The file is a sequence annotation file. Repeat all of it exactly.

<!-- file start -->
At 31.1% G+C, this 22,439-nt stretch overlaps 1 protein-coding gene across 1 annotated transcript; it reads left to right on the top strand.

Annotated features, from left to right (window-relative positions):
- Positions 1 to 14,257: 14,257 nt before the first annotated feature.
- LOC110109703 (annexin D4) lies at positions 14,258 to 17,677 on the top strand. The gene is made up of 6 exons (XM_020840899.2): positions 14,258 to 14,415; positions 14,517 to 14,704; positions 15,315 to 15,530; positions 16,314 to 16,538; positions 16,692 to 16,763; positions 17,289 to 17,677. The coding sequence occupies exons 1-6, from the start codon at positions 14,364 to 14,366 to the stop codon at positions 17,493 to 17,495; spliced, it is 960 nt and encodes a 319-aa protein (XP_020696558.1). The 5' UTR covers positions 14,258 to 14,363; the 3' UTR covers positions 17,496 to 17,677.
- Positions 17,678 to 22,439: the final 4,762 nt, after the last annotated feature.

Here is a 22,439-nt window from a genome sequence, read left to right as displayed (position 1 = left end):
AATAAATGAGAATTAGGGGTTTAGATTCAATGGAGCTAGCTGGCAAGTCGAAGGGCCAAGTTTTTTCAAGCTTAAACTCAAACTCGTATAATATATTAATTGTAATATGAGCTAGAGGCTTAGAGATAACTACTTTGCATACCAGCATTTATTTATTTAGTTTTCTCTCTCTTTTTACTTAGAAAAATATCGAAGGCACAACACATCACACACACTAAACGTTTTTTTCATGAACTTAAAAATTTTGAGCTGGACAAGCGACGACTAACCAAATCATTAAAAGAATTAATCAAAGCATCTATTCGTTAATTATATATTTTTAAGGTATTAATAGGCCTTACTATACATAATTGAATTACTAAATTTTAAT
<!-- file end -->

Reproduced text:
At 31.1% G+C, this 22,439-nt stretch overlaps 1 protein-coding gene across 1 annotated transcript; it reads left to right on the top strand.

Annotated features, from left to right (window-relative positions):
- Positions 1 to 14,257: 14,257 nt before the first annotated feature.
- LOC110109703 (annexin D4) lies at positions 14,258 to 17,677 on the top strand. The gene is made up of 6 exons (XM_020840899.2): positions 14,258 to 14,415; positions 14,517 to 14,704; positions 15,315 to 15,530; positions 16,314 to 16,538; positions 16,692 to 16,763; positions 17,289 to 17,677. The coding sequence occupies exons 1-6, from the start codon at positions 14,364 to 14,366 to the stop codon at positions 17,493 to 17,495; spliced, it is 960 nt and encodes a 319-aa protein (XP_020696558.1). The 5' UTR covers positions 14,258 to 14,363; the 3' UTR covers positions 17,496 to 17,677.
- Positions 17,678 to 22,439: the final 4,762 nt, after the last annotated feature.

Here is a 22,439-nt window from a genome sequence, read left to right as displayed (position 1 = left end):
AATAAATGAGAATTAGGGGTTTAGATTCAATGGAGCTAGCTGGCAAGTCGAAGGGCCAAGTTTTTTCAAGCTTAAACTCAAACTCGTATAATATATTAATTGTAATATGAGCTAGAGGCTTAGAGATAACTACTTTGCATACCAGCATTTATTTATTTAGTTTTCTCTCTCTTTTTACTTAGAAAAATATCGAAGGCACAACACATCACACACACTAAACGTTTTTTTCATGAACTTAAAAATTTTGAGCTGGACAAGCGACGACTAACCAAATCATTAAAAGAATTAATCAAAGCATCTATTCGTTAATTATATATTTTTAAGGTATTAATAGGCCTTACTATACATAATTGAATTACTAAATTTTAAT